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Chapter 11

Chapter 11 Organizational Behaviour

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Department
Business
Course
BUS 2090
Professor
Hassan Wafai
Semester
Winter

Description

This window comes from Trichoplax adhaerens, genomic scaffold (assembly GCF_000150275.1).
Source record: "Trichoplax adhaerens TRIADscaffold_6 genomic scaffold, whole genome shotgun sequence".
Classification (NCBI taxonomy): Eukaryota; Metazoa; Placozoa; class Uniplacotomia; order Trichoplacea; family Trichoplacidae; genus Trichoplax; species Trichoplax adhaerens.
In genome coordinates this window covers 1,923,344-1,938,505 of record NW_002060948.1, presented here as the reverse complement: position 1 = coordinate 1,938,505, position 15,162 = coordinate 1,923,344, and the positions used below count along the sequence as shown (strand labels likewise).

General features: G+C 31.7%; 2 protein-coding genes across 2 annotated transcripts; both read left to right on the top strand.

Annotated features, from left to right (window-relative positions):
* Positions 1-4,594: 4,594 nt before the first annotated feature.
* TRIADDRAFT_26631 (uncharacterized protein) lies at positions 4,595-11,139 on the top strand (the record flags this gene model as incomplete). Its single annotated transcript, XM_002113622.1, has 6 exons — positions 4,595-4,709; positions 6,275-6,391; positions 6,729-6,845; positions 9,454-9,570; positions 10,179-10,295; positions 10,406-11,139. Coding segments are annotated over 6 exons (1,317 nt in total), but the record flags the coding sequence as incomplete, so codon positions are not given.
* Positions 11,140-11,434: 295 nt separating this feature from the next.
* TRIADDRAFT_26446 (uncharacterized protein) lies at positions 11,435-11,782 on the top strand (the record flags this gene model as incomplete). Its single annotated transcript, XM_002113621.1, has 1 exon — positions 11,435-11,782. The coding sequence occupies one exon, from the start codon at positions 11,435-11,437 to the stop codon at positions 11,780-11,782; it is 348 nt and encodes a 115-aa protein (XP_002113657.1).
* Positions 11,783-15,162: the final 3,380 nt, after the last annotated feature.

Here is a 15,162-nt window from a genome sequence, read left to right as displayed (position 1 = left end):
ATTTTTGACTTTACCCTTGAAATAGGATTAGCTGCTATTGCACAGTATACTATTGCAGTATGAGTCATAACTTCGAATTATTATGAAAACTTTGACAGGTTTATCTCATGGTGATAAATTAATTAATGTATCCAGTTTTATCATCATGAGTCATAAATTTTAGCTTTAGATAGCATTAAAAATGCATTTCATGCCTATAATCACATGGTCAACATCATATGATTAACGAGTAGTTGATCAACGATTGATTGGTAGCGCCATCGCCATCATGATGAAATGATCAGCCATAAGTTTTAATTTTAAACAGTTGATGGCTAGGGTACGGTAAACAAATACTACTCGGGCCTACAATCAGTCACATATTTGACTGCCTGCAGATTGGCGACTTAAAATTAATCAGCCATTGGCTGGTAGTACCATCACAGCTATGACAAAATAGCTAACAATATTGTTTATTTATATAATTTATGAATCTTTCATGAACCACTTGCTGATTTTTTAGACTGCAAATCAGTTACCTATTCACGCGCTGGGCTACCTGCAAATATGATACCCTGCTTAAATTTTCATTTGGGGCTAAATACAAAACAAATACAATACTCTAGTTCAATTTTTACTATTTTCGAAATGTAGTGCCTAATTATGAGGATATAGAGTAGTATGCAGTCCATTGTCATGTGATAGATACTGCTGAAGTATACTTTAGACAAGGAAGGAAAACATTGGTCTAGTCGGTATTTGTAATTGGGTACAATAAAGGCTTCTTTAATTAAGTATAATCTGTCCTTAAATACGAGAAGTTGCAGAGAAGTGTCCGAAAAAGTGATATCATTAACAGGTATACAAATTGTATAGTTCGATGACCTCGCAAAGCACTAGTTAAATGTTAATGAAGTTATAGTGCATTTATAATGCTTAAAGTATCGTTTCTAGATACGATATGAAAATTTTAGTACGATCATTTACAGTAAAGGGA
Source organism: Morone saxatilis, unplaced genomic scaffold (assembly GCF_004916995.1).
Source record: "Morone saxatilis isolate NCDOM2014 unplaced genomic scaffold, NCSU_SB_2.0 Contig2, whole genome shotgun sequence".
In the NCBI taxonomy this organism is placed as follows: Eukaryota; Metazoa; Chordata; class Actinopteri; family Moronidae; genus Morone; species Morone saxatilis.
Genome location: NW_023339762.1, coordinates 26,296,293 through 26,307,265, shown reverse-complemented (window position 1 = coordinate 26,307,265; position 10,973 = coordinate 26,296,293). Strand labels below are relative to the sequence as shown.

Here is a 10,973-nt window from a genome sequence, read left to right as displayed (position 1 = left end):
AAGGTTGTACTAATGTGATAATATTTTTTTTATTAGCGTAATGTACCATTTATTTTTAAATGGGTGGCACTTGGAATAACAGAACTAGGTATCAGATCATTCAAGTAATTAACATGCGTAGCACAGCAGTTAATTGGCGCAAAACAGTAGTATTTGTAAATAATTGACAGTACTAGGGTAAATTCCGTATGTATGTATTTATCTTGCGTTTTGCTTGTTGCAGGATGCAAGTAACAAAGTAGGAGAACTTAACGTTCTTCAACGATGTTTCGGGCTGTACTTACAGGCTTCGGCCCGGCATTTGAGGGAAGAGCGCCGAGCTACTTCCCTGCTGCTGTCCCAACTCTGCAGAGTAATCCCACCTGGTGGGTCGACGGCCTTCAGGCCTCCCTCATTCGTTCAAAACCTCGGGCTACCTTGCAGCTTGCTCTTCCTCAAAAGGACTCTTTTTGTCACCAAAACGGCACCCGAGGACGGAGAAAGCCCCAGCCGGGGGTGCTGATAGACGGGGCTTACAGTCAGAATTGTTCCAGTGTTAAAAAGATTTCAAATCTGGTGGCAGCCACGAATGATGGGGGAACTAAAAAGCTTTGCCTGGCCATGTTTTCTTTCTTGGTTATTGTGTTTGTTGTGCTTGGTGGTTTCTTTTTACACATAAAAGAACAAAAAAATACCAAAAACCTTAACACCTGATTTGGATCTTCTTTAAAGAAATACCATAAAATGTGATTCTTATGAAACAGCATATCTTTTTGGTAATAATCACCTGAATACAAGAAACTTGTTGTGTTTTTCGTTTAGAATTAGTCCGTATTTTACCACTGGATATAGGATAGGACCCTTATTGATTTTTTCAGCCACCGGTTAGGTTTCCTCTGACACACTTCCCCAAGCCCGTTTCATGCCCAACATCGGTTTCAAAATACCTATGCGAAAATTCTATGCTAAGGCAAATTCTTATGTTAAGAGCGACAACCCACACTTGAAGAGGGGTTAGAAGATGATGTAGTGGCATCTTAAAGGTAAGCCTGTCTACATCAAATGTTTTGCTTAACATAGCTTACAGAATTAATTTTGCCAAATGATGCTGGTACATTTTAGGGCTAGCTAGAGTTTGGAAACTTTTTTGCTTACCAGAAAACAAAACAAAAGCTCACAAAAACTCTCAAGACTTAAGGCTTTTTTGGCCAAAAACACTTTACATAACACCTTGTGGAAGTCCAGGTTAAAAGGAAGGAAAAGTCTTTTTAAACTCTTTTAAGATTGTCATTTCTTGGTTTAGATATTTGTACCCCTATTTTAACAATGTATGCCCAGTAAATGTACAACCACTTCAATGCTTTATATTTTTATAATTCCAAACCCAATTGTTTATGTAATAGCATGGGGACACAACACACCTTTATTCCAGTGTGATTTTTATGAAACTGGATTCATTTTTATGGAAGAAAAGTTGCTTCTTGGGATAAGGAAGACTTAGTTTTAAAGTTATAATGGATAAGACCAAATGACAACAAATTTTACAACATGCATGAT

Chapter 11 Individuals, Groups & Organizations Decision Making What is Decision Making? Decision Making: The process of developing a commitment to some cause of action  Decisions involve making a choice among several alternatives  Decision making is a process that involves thought and reasons why you make the choice  Usually involves the commitment of resources such as time, money, personnel etc.  Can also describe it as a from of problem solving  A problem exists b/t some existing state & some desired state Well-Structured Problems Well-Structured Problems: A problem for which the ending state is clear, the desired state is clear, and how to get from 1 state to another is fairly obvious  These problems are simple and arouse little controversy Program: A standardized way of solving a problem  Programs short-circuit the decision making process by letting the decision maker go directly from problem identification to solution  Some are formal and some just exist “in head” Ill-Structured Problems Ill-Structured Problems: A problem for which the existing & desired states are unclear & the method of getting to the desired state is unknown  These problems are generally unique/unusual  Tend to be complex & involve a high degree of uncertainty  They frequently arouse controversy ad conflict among the people who are interested in the decision  Problems cant be solved through programmed decisions  Need to gather much more info The Compleat Decision Maker – A Rational Decision-Making Model  Model demonstrates that once a problem is identified, a search for new info begins  The info clarifies the nature of the problem and suggests alternative solutions  Solutions are evaluated and the best is chosen for implementation  The chosen solution is monitored over time to evaluate effectiveness  If there are issues, recycling may be affected Perfect vs. Bounded Rationality Perfect Rationality: A decision Strategy that is completely informed, perfectly logical & oriented toward economic gain The Economic Man ...  This person is the perfect, cool, calculating decision maker  This person can gather info about problems and solutions without cost and is thus completely informed  This person has only ONE criteria for decision making – economic gain  In reality this person doesn’t exist Bounded Rationality: A decision strategy that relies on limited info & that reflects time constraints and political considerations  While managers try to act rationally, they are limited in their capacity to acquire & process info  There are constraints & political considerations (Need to please others etc.) Framing: Aspects of the presentation of info about a problem that are assumed by decision makers  Could include assumptions about boundaries of problem, possible outcomes of decision, or the reference points used to decide if a decision is successful Cognitive Biases: Tendencies to acquire & process info in an error-prone way  Biases constitute assumptions & shortcuts can improve decision-making efficacy Problem Identification & Framing Bounded rationality can lead to difficulties in problem identification… 1.Perceptual Defense: The perceptual system may act to defend the perceiver against unpleasant perceptions 2. Problem defined in terms of functional specialty: Selective perception can cause decision makers to view a problem as being in the domain of their own specialty even when some other perspective might be warranted 3. Problem defined in terms of solution: “Jumping to a conclusion” 4. Problem diagnosed in terms of symptoms: The real problem might not be able to be been seen simply by surface symptoms Information Search  This info search may clarify the nature or extent to a problem and begin to suggest alternative solutions  The info search may be slow & costly Problems… Too Little Info Several cognitive biases contribute to not acquiring enough info…  People tend to be mentally lazy & use the info that is most readily available to them which a lot of the time is memory  Often people are overconfident in their decision making Confirmation Bias: The tendency to seek out info that conforms to ones own definition of the solution to a problem Too Much Info Information Overload: The reception of more information than is necessary to make effective decisions  Can lead to errors, omissions, delays & cutting corners  Managers often request info they never use  People value paid advice more over unpaid advice Alternative Development, Evaluation & Choice Maximization: The choice of the decision alternative w/ the greatest expected value  For decision-maker working under bounded rationality, this is difficult b/c he may not know all the alternative solutions, may be ignorant of the ultimate values & probabilities of success of solutions etc. Cognitive Biases again come into play…  People avoid incorporating known existing data about the likelihood of event into their decisions  Large samples permit more confidence than small samples  Decision makers often over estimate the odds of complex chains of events occurring  People aren’t good at revising estimates of probabilities and values as they acquire additional info Anchoring Effect: The inadequate adjustment of subsequent estimates from an initial estimate that serves as an anchor  Its possible to reduce some of these cognitive bases by making people more accountable for their decisions  Requiring reports, formal presentations of how decision was reached etc.  The decision maker that is bounded by realty will have to factor in criteria so evaluate alternative solutions Sacrificing: Establishing an adequate level of acceptability for a solution to a problem and then screening solutions until one that exceeds this level is found  The decision maker frequently sacrifices Risky Business  Usually there is risk when choosing between decision alternatives  Research shows that when people view a problem as a choice of losses, they tend to make risky decisions, rolling the dice in the face of a sure loss  When people frame the alternatives as a choice between gains, they tend to make conservative decisions, protecting a sure win Solution Implementation  When a decision is made to choose a particular solution to a problem, the solution must be implemented  The bounded decision maker will attempt to facto